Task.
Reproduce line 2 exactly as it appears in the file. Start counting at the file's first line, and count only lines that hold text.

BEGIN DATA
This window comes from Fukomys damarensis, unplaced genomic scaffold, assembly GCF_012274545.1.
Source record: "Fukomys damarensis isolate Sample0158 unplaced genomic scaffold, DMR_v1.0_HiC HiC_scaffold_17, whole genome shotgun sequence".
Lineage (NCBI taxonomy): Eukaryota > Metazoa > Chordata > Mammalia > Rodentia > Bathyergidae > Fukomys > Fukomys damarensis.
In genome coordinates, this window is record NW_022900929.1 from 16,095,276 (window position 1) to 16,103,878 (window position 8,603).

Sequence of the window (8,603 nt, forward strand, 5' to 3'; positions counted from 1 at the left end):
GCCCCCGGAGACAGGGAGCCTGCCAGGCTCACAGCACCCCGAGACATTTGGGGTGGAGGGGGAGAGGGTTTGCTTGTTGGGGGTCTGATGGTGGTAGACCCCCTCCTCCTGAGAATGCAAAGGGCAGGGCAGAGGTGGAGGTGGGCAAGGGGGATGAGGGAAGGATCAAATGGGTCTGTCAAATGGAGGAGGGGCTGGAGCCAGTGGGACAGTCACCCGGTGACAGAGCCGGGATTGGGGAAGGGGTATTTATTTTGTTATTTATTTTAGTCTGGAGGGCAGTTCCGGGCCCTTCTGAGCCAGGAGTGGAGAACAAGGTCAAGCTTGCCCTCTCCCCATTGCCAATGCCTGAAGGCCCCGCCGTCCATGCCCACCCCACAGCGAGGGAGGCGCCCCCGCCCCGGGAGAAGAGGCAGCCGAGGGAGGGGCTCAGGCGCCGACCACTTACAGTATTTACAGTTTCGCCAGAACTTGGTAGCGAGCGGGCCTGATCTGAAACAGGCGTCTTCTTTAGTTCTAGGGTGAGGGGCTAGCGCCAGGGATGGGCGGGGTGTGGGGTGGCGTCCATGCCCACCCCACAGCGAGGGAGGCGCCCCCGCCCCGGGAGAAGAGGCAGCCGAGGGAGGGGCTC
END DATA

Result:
Source record: "Fukomys damarensis isolate Sample0158 unplaced genomic scaffold, DMR_v1.0_HiC HiC_scaffold_17, whole genome shotgun sequence".